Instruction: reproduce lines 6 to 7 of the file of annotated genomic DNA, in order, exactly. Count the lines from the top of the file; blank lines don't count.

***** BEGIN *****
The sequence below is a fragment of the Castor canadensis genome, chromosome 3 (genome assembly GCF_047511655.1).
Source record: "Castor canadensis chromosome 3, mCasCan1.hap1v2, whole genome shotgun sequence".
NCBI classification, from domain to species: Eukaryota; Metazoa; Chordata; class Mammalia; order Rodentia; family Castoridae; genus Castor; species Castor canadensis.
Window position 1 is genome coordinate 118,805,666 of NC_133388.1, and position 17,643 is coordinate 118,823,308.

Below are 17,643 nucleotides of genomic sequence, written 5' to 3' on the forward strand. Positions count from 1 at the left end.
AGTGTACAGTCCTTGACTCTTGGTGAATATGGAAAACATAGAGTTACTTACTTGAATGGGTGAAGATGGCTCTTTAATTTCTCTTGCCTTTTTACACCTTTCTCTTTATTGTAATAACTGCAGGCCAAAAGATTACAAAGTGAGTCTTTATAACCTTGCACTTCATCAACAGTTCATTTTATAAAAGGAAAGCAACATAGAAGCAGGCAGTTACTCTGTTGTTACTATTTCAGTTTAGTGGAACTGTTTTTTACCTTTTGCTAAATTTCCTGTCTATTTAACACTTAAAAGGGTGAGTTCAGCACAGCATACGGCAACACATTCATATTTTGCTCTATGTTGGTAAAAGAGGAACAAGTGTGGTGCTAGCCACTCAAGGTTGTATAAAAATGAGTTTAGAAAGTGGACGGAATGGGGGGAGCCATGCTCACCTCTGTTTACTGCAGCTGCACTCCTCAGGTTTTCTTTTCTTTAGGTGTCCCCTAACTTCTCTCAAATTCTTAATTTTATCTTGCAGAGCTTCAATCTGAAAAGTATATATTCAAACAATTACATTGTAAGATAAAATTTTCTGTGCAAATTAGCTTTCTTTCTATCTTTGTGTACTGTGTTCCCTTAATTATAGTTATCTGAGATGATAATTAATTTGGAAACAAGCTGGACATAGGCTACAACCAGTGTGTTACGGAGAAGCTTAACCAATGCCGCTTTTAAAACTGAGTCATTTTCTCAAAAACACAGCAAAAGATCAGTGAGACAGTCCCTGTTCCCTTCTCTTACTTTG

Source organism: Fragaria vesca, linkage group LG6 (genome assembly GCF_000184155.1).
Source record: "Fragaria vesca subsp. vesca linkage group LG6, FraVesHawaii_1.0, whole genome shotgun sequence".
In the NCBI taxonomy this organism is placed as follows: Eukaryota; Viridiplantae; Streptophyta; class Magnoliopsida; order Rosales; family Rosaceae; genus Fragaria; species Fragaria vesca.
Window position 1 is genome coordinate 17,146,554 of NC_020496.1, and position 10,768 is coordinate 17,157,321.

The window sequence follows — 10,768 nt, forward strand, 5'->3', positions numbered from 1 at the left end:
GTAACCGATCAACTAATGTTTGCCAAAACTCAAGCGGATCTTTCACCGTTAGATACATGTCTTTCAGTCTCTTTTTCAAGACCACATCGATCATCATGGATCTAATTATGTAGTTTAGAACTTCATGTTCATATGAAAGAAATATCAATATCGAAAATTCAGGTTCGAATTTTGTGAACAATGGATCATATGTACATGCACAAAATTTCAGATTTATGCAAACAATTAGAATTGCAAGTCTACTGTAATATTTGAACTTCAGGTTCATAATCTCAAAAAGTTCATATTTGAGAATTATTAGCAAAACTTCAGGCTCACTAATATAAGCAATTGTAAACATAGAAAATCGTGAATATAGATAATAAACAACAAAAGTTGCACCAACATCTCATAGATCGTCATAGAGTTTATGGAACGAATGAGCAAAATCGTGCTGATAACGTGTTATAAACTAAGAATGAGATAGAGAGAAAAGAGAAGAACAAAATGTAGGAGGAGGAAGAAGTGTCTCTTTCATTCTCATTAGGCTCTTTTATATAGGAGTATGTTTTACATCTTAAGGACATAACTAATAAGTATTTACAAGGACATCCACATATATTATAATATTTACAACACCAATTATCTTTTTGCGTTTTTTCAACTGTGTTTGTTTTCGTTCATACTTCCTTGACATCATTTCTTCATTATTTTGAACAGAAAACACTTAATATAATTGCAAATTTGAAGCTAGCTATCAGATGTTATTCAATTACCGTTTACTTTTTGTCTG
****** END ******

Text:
AGTGTACAGTCCTTGACTCTTGGTGAATATGGAAAACATAGAGTTACTTACTTGAATGGGTGAAGATGGCTCTTTAATTTCTCTTGCCTTTTTACACCTTTCTCTTTATTGTAATAACTGCAGGCCAAAAGATTACAAAGTGAGTCTTTATAACCTTGCACTTCATCAACAGTTCATTTTATAAAAGGAAAGCAACATAGAAGCAGGCAGTTACTCTGTTGTTACTATTTCAGTTTAGTGGAACTGTTTTTTACCTTTTGCTAAATTTCCTGTCTATTTAACACTTAAAAGGGTGAGTTCAGCACAGCATACGGCAACACATTCATATTTTGCTCTATGTTGGTAAAAGAGGAACAAGTGTGGTGCTAGCCACTCAAGGTTGTATAAAAATGAGTTTAGAAAGTGGACGGAATGGGGGGAGCCATGCTCACCTCTGTTTACTGCAGCTGCACTCCTCAGGTTTTCTTTTCTTTAGGTGTCCCCTAACTTCTCTCAAATTCTTAATTTTATCTTGCAGAGCTTCAATCTGAAAAGTATATATTCAAACAATTACATTGTAAGATAAAATTTTCTGTGCAAATTAGCTTTCTTTCTATCTTTGTGTACTGTGTTCCCTTAATTATAGTTATCTGAGATGATAATTAATTTGGAAACAAGCTGGACATAGGCTACAACCAGTGTGTTACGGAGAAGCTTAACCAATGCCGCTTTTAAAACTGAGTCATTTTCTCAAAAACACAGCAAAAGATCAGTGAGACAGTCCCTGTTCCCTTCTCTTACTTTG

Source organism: Fragaria vesca, linkage group LG6 (genome assembly GCF_000184155.1).